Bill gates named the five best books of 2016

Билл Гейтс назвал пять лучших книг 2016 года

Bill Gates

Bill gates is one of those amazing people who manage to read a book a week. In on new years eve holidays it is traditionally calls the best books, read them for the year, writes ain.ua.

“If you’re looking for something sort of read on the holiday weekend, I can recommend you some of the best books I read this year. They cover an eclectic set of topics — from tennis and of tennis shoes to genomics and leadership. They are all very well written and each of them absorbed me like the hare hole, full of unexpected insights and pleasures,” wrote the billionaire.

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“String theory”, David foster Wallace. This book has nothing to do with physics, but it will make you look smarter if you read it, say, in the subway or plane. String theory is a collection of the four best short stories about tennis, the sport that I’ve never been able to master being at the helm of Microsoft, which again passionately trying to conquer. In order to enjoy this book, do not have to get involved in playing or even watching games of tennis. The author wields the pen as skillfully as Roger Federer — tennis racket. In this book, as in his other brilliant works, Wallace Flex language forms as Neo — metal spoon.

“Shoe Dog”, Phil Knight. These memoirs of the co-founder of Nike are a refreshingly honest reminder of how actually looks the way to success in business: dirty, strewn with rocks and pitfalls of the path. In recent years I have met several times with the knight. He’s super friendly, but also quite secretive, it’s hard to really know. In his book, the knight is revealed as very few CEOS are willing to open up. I don’t think knight is trying to teach something to the reader. It aims interesting. He tells the story as honestly as possible. This is an amazing story.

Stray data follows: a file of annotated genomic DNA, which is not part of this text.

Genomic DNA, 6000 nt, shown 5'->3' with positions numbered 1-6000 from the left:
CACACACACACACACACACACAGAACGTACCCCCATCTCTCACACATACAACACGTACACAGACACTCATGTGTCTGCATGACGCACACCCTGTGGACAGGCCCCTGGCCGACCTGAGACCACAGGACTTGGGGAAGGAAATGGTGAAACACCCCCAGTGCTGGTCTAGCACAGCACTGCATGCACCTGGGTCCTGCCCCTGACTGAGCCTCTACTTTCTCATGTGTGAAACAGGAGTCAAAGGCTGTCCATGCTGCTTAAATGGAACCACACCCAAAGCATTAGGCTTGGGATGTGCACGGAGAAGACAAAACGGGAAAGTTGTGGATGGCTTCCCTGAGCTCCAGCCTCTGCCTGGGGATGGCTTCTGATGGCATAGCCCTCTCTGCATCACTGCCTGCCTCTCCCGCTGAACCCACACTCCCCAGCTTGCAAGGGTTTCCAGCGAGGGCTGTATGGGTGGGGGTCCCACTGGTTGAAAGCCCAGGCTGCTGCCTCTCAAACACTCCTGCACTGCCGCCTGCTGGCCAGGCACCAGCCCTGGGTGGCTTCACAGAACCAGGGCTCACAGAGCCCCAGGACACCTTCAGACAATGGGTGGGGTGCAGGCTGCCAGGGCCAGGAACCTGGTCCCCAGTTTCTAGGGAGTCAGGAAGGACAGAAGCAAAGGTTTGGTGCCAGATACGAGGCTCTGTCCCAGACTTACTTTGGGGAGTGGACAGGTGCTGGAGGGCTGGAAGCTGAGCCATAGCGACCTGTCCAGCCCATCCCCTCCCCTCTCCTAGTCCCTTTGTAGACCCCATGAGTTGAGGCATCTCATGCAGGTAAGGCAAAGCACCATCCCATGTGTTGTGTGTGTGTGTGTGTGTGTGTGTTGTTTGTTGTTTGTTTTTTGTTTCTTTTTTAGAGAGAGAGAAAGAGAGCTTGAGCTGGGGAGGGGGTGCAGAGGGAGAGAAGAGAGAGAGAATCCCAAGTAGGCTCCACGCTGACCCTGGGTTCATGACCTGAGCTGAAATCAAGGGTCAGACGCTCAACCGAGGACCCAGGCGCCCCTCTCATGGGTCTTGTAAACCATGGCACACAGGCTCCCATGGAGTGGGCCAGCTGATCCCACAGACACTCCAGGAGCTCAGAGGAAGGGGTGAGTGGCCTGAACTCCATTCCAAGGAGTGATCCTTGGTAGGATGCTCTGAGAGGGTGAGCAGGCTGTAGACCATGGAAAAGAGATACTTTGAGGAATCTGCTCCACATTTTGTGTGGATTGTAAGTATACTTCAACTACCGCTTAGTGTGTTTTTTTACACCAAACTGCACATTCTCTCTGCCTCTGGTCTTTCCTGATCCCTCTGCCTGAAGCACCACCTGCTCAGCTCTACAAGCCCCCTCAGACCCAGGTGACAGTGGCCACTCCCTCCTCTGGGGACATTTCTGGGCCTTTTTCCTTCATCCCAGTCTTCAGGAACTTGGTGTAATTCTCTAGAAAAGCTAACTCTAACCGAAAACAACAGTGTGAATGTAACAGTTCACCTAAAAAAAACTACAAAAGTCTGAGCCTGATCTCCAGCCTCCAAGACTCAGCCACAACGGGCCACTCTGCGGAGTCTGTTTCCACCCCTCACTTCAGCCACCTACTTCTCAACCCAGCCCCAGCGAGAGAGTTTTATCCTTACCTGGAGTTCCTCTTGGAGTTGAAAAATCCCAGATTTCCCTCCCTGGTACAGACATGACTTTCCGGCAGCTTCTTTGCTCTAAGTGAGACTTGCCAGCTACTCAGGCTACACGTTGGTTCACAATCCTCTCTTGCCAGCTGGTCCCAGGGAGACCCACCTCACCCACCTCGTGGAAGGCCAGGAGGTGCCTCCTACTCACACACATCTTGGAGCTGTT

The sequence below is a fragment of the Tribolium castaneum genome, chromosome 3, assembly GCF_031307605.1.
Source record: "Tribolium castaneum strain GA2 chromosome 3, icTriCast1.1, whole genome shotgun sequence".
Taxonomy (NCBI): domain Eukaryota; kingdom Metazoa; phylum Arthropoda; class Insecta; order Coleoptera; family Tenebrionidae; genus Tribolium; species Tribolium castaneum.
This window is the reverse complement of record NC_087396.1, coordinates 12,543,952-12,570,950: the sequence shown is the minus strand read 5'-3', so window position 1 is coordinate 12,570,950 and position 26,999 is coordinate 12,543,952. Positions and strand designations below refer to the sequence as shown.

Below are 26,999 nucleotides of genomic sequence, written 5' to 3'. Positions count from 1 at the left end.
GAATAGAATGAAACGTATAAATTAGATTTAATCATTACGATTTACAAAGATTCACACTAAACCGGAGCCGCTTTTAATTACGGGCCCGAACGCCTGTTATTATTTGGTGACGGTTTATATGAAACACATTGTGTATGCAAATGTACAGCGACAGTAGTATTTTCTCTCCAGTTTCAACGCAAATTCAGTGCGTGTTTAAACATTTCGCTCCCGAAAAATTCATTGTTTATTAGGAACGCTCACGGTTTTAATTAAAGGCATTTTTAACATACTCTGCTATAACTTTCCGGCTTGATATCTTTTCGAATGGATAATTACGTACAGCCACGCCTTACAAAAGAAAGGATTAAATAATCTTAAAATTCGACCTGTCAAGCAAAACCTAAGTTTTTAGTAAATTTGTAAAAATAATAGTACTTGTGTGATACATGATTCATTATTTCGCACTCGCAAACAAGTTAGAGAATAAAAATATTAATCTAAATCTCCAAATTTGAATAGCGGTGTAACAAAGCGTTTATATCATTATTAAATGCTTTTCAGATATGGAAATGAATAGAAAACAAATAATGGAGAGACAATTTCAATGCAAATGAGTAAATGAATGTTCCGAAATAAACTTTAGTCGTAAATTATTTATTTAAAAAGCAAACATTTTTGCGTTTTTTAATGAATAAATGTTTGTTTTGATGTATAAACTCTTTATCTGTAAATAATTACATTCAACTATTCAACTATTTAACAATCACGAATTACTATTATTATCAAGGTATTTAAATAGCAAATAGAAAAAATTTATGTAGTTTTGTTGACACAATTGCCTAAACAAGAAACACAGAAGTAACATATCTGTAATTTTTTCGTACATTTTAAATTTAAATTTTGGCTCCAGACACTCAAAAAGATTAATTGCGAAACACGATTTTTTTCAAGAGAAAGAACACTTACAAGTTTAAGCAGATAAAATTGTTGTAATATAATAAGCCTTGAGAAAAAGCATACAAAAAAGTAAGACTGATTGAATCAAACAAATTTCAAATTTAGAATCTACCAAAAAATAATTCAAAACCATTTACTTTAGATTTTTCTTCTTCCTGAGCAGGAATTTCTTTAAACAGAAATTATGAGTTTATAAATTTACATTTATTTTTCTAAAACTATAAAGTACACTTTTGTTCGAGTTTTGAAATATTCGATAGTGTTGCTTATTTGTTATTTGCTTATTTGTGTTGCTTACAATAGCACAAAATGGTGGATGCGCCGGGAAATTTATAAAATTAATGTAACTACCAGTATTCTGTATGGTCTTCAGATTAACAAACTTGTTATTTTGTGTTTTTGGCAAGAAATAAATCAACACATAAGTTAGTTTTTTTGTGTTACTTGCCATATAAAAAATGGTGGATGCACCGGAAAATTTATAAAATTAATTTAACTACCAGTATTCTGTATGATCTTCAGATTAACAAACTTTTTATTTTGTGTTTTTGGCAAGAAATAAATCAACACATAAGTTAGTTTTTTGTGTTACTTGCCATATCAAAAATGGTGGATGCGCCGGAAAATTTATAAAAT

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“Genes”, Siddhartha Mukherjee. Doctors believe the “triple threat” because they treat people, teach medical students and conduct research. Mukherjee, who is all of those at Columbia University, is a “quadruple threat” because he is also a winner of the Pulitzer prize as the author. In his recent book, Mukherjee takes us past, present and future of genetics with special focus on the ethical question of great importance, which provoked the recent advances in genomic technologies. Mukherjee wrote his book to the layman in this matter, because we know that new genomic technologies close to greatly affect anyone and everyone.

“The myth of the strong leader,” Archie brown. Fierce election race this year prompted me to read this book, published in 2014 by Oxford University Professor, who taught political leadership — the good, the bad and the ugly — over 50 years. Brown shows that the leaders that make the most significant contribution to history and humanity as a whole, it is not those whom we consider “strong leaders”. And those who cooperate, delegate and negotiate — and realize that no man on Earth can not and should not know all the answers. Brown hardly could have known how helpful his book will be in 2016.

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“Worthy of mention: the Network,” Gretchen Bakke. This book is about our aging electric networks fit into one of my favorite genres: books about everyday things, which really are fascinating. Partly I am fascinated by this topic because my first job was the creation of the software for the controllers of the power system in the North-West. But even if you never thought about how energy gets into your home, I think this book will convince you that the electrical network is one of the great engineering wonders of the modern world. And I think you’ll understand why upgrading a network as complex and critical to creating a future of clean energy.

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